Commercial Analysis

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Archive for July 2010

Sell This Character to Budweiser

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Mass-produced Mexican beers have a taste that is distinctive from mass-produced American beers, and from all other mass-produce beers for that matter. As do mass-produced German beers, and mass-produced British beers, and mass-produced Chinese beers. None of these are particularly better in terms of quality and craftsmanship. They stand apart from one another simply because they incorporate unique – but for their cultures, commmonplace – ingredients and techniques. Why, then, are American consumers being asked to consume a mass-produced Mexican beer? Why not simply consume it’s American equivalent?

The answer is that the value a foreign beer can provide that a domestic beer cannot is what consuming it says, to himself and to others, about the consumer. The mere act of “preferring” a foreign beer suggests, to the uncritical, that he is wise, experienced, and refined. In other words: he is exploiting the mystique that a foreign object necessarily comes with in leiu of developing substance that would actually give him those qualities. He is counting upon ignorance of the actual, unrefined nature of the foreign beer in order to give the appearance of being high-brow and discriminating when he really isn’t.

These commercials mock exactly this type of person. The type of man who is not actually virtuous, but because he is preoccupied with appearing virtuous, actually exposes his lack of it by taking it too far and appearing ridiculous. It’s a worthwhile thing to do (to mock such people), and the way these commercials do it is actually quite entertaining, but how is “the most interesting man in the world” any different in principle than the type of man who thinks that choosing a mass-produced foreign beer means he is sophisticated? It is ironic that Dos Equis is lampooning exactly the sentiment that it’s US sales rely upon. They’re doing so because they’re desperate. People have finally seen through the charade that because it’s foreign, it’s necessarily better, and so the only way they can keep people interested in their product is by making them believe that if they really were trying to make others believe there was more to them than there is, these are the types of claims they’d be making; and since they’re not that ridiculously pretentious, they’re somehow not pretentious at all.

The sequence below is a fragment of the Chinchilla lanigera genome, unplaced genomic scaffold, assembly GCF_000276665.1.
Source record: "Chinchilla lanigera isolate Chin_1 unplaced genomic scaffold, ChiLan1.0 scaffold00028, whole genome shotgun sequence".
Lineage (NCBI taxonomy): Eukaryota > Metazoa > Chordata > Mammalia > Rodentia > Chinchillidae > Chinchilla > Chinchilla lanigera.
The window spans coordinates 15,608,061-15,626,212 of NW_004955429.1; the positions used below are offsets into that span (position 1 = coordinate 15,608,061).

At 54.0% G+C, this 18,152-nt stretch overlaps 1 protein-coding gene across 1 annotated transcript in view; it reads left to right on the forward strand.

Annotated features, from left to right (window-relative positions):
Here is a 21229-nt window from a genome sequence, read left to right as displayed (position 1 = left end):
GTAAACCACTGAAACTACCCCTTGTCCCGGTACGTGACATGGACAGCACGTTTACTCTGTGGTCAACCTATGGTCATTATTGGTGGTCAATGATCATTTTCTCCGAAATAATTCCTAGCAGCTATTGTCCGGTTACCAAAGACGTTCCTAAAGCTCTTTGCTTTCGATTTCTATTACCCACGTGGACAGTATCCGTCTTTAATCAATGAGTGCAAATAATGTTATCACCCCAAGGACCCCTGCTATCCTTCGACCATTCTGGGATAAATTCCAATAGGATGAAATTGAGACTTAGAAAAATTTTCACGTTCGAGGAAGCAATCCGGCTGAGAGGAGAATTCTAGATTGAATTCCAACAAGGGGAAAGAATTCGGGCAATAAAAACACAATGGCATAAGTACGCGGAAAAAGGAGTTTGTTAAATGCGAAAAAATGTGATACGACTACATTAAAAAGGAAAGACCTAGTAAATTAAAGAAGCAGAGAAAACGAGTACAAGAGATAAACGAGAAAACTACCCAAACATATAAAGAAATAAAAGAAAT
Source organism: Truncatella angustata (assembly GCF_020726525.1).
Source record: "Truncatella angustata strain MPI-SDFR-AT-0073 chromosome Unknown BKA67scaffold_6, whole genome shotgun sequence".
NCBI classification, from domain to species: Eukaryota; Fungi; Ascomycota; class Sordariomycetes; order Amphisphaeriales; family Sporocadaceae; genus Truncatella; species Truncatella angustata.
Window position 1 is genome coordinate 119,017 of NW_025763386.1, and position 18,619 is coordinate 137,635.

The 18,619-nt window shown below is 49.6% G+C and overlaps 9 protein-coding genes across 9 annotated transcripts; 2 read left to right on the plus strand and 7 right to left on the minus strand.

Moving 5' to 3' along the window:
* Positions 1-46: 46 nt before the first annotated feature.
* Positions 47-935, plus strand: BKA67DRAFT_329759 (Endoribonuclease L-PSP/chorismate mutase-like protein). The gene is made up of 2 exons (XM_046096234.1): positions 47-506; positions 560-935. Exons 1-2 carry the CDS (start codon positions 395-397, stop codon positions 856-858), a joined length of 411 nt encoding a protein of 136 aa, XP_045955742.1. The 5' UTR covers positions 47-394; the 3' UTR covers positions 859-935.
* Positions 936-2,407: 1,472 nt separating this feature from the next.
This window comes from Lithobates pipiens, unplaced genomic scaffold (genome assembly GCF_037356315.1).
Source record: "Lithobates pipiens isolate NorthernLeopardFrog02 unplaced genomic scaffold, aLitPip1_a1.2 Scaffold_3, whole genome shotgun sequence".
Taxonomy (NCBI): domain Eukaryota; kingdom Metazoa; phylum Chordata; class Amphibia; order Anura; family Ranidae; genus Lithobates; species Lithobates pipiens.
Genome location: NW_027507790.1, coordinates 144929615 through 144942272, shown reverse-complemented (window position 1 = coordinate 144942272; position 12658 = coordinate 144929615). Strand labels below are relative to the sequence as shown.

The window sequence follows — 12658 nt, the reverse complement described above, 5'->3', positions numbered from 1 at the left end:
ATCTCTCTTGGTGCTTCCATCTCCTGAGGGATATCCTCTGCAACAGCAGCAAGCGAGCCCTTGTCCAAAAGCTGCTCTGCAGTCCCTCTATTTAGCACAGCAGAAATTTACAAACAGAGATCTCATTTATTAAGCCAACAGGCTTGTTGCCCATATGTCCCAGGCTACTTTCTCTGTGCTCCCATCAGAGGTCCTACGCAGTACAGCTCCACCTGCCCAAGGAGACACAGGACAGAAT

These commercials are clever, creative, and entertaining, but they would be better suited to sell Budweiser.

Written by commercialanalysis

July 29, 2010 at 10:21 am

Posted in Food and Drink

Deliverance, We Has It

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Obviously, this is a caricature of the “new Russian capitalist.” After the collapse of communism in that country, and it’s embrace of “capitalism”, many figures such as this one have emerged. While they themselves believe that there has been a fundamental change in their country, and thus nothing is wrong with them, Westerners sense that things still are done in Russia in essentially the same way as they have always been done. Just as Westerners correctly dismissed the Soviet Union’s claim that it was the only truly scientifically-planned society, governed by reason, and capable of providing equality and freedom to it’s citizens, they dismiss the new Russian “capitalist’s” claim that he is a self-made man, who owns what he owns only because of the values he has produced.